The Ministry of Commerce and Supplies is pushing the issue through Nepal Oil Corporation, which is presently holding talks with the IOC to review the bilateral Petroleum Supplying Agreement that expires on March 31.

The Government is raising the issue after Bharat Petroleum Corporation (BPC), another Indian public sector company, formally approached the ministry, expressing an interest to export petroleum products.

The country’s petroleum consumption is growing fast and is expected to touch Nepali Rs 100 billion in next one year. It was around Rs 30 billion in 2007.
< class="text11verdana">, March 22, 2012

< class="heading12boldGeorgia">Parliament debate on US ties hits a lull

The highly anticipated parliamentary debate on US ties and national security has been pushed to the backburner. Domestic issues of urgent importance like the power crisis and sectarian violence in Karachi have received much attention of the parliamentarians in the past week. The Government tried to calm fears that it may unilaterally decide to resume NATO supplies. Meanwhile, the Taliban has warned lawmakers against voting in favour of a resolution allowing NATO to resume shipping supplies through the country to troops in neighbouring Afghanistan.

In a short meeting with Prime Minister YousafRazaGilani on the side-lines of the Nuclear Summit in Dushanbe, South Korea, US President Obama reiterated that American interests be preserved in the deliberations of Pakistan Parliament. While the American side stressed on its security needs, Gilani spoke of respect and sovereignty.
< class="text11verdana">Source: The Dawn, 27 March, 2012. The Daily Times, 30 March 2012.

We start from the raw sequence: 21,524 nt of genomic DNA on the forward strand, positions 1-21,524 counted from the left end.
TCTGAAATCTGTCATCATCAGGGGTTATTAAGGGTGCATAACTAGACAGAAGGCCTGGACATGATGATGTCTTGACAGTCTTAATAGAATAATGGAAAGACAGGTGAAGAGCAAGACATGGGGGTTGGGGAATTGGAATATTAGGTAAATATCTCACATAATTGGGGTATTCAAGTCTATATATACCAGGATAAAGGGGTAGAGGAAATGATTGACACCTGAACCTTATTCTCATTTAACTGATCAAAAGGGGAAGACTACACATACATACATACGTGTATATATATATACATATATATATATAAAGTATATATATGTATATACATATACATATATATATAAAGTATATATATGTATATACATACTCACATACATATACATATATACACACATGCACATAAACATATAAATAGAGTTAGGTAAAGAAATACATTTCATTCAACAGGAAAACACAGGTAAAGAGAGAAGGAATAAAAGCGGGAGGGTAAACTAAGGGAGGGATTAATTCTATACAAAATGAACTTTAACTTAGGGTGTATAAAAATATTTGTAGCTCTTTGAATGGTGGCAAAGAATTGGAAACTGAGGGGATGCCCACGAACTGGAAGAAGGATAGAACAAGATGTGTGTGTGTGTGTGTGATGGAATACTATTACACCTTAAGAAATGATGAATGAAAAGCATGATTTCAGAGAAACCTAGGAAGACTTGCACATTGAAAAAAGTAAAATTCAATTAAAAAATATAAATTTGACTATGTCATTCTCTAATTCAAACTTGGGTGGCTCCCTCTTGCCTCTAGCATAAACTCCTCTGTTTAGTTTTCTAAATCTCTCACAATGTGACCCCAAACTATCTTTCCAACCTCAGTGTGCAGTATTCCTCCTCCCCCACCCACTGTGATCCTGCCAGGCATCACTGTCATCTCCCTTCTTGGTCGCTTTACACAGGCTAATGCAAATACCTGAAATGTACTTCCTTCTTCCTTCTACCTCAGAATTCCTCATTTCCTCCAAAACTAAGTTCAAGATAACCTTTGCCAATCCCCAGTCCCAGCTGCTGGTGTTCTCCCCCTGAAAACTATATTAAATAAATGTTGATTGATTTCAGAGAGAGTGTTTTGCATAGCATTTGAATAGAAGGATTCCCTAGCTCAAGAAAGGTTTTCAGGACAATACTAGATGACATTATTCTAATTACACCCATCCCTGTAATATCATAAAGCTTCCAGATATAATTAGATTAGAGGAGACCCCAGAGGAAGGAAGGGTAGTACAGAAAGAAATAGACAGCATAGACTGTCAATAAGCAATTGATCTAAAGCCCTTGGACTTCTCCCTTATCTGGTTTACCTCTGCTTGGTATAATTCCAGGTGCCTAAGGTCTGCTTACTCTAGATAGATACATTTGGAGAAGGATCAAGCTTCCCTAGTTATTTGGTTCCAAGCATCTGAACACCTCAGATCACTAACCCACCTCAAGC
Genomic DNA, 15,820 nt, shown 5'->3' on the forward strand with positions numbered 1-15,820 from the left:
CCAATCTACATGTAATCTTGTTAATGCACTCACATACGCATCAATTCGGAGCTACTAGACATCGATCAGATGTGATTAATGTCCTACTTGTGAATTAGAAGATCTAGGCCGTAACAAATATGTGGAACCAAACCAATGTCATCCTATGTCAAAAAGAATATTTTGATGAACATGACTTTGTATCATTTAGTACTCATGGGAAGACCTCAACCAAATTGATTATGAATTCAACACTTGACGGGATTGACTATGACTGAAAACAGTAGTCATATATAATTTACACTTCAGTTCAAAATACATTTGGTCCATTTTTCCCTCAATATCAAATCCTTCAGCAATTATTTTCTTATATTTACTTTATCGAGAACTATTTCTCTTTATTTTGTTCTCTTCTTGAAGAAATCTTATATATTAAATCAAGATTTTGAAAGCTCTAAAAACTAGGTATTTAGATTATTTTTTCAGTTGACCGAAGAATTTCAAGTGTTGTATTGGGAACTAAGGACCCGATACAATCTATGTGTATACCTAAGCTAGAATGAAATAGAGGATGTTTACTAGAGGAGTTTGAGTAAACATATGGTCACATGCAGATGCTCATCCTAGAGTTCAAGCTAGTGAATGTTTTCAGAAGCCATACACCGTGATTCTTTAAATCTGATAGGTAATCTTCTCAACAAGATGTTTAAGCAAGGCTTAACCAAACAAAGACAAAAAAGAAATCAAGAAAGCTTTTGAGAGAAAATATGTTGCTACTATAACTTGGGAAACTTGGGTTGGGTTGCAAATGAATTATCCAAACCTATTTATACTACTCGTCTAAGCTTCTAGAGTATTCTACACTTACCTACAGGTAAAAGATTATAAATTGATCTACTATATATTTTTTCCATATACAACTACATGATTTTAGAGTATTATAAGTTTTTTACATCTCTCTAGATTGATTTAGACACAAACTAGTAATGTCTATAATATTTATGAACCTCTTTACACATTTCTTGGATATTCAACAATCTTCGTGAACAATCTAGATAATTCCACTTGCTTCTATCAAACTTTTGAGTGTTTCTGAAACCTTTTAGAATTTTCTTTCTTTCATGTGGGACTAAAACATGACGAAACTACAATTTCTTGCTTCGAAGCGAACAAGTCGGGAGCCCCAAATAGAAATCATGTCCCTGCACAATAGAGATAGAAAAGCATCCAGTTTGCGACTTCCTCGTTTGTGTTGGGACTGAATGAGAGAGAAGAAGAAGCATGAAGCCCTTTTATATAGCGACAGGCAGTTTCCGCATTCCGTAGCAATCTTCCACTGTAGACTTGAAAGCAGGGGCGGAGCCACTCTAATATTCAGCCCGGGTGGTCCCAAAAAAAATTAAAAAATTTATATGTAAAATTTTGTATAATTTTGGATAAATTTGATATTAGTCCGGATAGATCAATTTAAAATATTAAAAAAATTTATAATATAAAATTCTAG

< class="heading12boldGeorgia">Violence again in Karachi

Violence returned to the streets of Karachi after a MuttahidaQaumi Movement’s worker was killed. In the arson and reactionary violence, 10 persons lost their lives. While vehicles were torched, police stood as a mute witness and acted only after the situation spiralled into a major crisis.

Following a day’s lull, killing of an Awami National Party (ANP) worker added fuel to the unrest that began a day earlier after the murder of an MQM activist. The total economic cost of the violence was pegged at $1.2 billion

In related violence, the Hazara community faced the brunt in Quetta, when five people were gunned down.
< class="text11verdana">Source: The Daily Times, March 28, 2012

< class="heading12boldGeorgia">Yasin Malik in ‘Memogate probe’

Yasin Malik, Chairman of the Jammu Kashmir Liberation front (JKLF), appeared before the Memogate commission in Pakistan. Malik had requested the commission to make him a party to the case after Mansoor Ijaz alleged that it was Malik who had arranged his meeting with a chief of India’s external intelligence agency, namely, the Research and Analysis Wing (RAW). Malik was representing his own case and came without a hired lawyer.

The Supreme Court has also extended the commission’s term for another six weeks as the commission decided to defer the next hearing by six weeks in wake of Haqqani’s absence. The commission insisted Haqqani to be present for the next hearing and return to the country within four days.
< class="text11verdana">Source: The Dawn, March 27-28, 2012

< class="heading12boldGeorgia">Kabul to opt out of TAPI project?

Afghanistan has hinted to back out of the Turkmenistan-Iran-Pakistan-India (TAPI) pipeline project. By doing so, Afghanistan is letting go off its share of 500 million cubic feet per day gas which will expectedly be distributed between Pakistan and India now. The 1,680-km long TAPI gas pipeline backed by the Asian Development Bank will bring 3.2 billion cubic feet of natural gas per day from Turkmenistan’s gas fields to Multan and end at the north-western Indian town of Fazilka.